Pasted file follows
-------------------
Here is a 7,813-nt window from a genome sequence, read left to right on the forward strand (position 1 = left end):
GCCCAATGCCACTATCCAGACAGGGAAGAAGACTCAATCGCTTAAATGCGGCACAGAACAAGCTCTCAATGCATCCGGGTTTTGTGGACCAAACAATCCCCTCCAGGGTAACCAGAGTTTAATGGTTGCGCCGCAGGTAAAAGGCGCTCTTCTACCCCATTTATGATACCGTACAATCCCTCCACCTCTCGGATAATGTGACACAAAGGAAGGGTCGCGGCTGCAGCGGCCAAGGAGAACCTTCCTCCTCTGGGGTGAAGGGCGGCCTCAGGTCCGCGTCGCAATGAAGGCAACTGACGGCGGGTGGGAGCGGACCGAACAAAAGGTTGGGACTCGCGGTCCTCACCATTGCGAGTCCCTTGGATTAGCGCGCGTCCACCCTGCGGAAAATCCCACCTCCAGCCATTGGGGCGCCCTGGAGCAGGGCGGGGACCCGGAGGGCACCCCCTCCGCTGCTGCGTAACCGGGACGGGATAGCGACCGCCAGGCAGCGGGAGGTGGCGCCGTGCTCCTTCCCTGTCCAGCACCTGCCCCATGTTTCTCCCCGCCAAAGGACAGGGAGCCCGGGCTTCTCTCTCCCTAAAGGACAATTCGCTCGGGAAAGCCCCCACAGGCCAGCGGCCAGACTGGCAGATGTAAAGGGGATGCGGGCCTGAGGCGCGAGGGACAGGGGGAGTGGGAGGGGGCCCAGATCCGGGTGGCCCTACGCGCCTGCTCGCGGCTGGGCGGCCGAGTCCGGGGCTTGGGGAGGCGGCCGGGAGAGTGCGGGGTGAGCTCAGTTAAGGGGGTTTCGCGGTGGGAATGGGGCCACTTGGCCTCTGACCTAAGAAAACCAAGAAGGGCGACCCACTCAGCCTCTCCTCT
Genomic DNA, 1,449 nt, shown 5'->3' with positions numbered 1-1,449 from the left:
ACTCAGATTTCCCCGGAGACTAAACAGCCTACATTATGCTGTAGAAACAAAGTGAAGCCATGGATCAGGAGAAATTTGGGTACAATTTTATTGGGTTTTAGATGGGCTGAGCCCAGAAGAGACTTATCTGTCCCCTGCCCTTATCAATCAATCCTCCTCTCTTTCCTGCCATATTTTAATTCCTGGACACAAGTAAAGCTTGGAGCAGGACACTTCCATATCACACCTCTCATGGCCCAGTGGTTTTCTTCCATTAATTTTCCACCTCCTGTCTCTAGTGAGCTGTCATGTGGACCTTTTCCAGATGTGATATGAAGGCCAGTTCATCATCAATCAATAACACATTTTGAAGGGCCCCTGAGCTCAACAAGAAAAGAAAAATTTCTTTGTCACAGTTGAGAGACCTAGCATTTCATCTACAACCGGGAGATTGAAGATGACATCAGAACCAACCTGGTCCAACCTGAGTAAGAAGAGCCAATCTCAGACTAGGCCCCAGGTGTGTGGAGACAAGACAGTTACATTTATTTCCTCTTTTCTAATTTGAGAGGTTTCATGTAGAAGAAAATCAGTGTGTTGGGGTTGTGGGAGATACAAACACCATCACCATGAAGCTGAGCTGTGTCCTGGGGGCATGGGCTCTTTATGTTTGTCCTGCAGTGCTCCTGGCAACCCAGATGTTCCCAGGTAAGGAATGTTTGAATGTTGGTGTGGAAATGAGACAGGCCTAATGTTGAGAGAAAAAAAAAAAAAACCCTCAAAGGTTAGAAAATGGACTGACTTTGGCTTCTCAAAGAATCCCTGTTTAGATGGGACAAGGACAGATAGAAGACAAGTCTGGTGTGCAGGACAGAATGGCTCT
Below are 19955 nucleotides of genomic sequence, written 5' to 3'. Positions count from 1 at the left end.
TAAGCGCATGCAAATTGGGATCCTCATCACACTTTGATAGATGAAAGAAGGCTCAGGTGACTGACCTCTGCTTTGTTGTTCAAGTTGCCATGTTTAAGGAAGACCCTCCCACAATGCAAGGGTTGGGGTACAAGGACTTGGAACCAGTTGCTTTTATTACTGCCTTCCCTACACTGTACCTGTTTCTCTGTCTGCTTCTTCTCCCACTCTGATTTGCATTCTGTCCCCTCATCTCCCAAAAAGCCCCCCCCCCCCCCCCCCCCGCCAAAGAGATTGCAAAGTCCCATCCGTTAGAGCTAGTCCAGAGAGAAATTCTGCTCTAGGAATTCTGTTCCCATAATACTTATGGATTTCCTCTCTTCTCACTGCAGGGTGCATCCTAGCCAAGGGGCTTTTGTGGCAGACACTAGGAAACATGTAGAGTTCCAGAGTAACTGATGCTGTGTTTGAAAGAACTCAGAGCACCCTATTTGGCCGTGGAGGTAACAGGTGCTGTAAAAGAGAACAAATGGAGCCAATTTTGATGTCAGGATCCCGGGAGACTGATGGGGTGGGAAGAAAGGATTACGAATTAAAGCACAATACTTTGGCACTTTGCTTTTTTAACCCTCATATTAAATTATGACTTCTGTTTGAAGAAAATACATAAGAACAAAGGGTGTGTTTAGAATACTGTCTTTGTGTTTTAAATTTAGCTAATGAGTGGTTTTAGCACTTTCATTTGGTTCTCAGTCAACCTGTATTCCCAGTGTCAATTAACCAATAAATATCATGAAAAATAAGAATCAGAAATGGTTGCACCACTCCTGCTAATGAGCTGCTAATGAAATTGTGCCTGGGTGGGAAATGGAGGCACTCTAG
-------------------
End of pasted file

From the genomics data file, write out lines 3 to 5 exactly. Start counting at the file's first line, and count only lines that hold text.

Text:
Genomic DNA, 1,449 nt, shown 5'->3' with positions numbered 1-1,449 from the left:
ACTCAGATTTCCCCGGAGACTAAACAGCCTACATTATGCTGTAGAAACAAAGTGAAGCCATGGATCAGGAGAAATTTGGGTACAATTTTATTGGGTTTTAGATGGGCTGAGCCCAGAAGAGACTTATCTGTCCCCTGCCCTTATCAATCAATCCTCCTCTCTTTCCTGCCATATTTTAATTCCTGGACACAAGTAAAGCTTGGAGCAGGACACTTCCATATCACACCTCTCATGGCCCAGTGGTTTTCTTCCATTAATTTTCCACCTCCTGTCTCTAGTGAGCTGTCATGTGGACCTTTTCCAGATGTGATATGAAGGCCAGTTCATCATCAATCAATAACACATTTTGAAGGGCCCCTGAGCTCAACAAGAAAAGAAAAATTTCTTTGTCACAGTTGAGAGACCTAGCATTTCATCTACAACCGGGAGATTGAAGATGACATCAGAACCAACCTGGTCCAACCTGAGTAAGAAGAGCCAATCTCAGACTAGGCCCCAGGTGTGTGGAGACAAGACAGTTACATTTATTTCCTCTTTTCTAATTTGAGAGGTTTCATGTAGAAGAAAATCAGTGTGTTGGGGTTGTGGGAGATACAAACACCATCACCATGAAGCTGAGCTGTGTCCTGGGGGCATGGGCTCTTTATGTTTGTCCTGCAGTGCTCCTGGCAACCCAGATGTTCCCAGGTAAGGAATGTTTGAATGTTGGTGTGGAAATGAGACAGGCCTAATGTTGAGAGAAAAAAAAAAAAAACCCTCAAAGGTTAGAAAATGGACTGACTTTGGCTTCTCAAAGAATCCCTGTTTAGATGGGACAAGGACAGATAGAAGACAAGTCTGGTGTGCAGGACAGAATGGCTCT
Below are 19955 nucleotides of genomic sequence, written 5' to 3'. Positions count from 1 at the left end.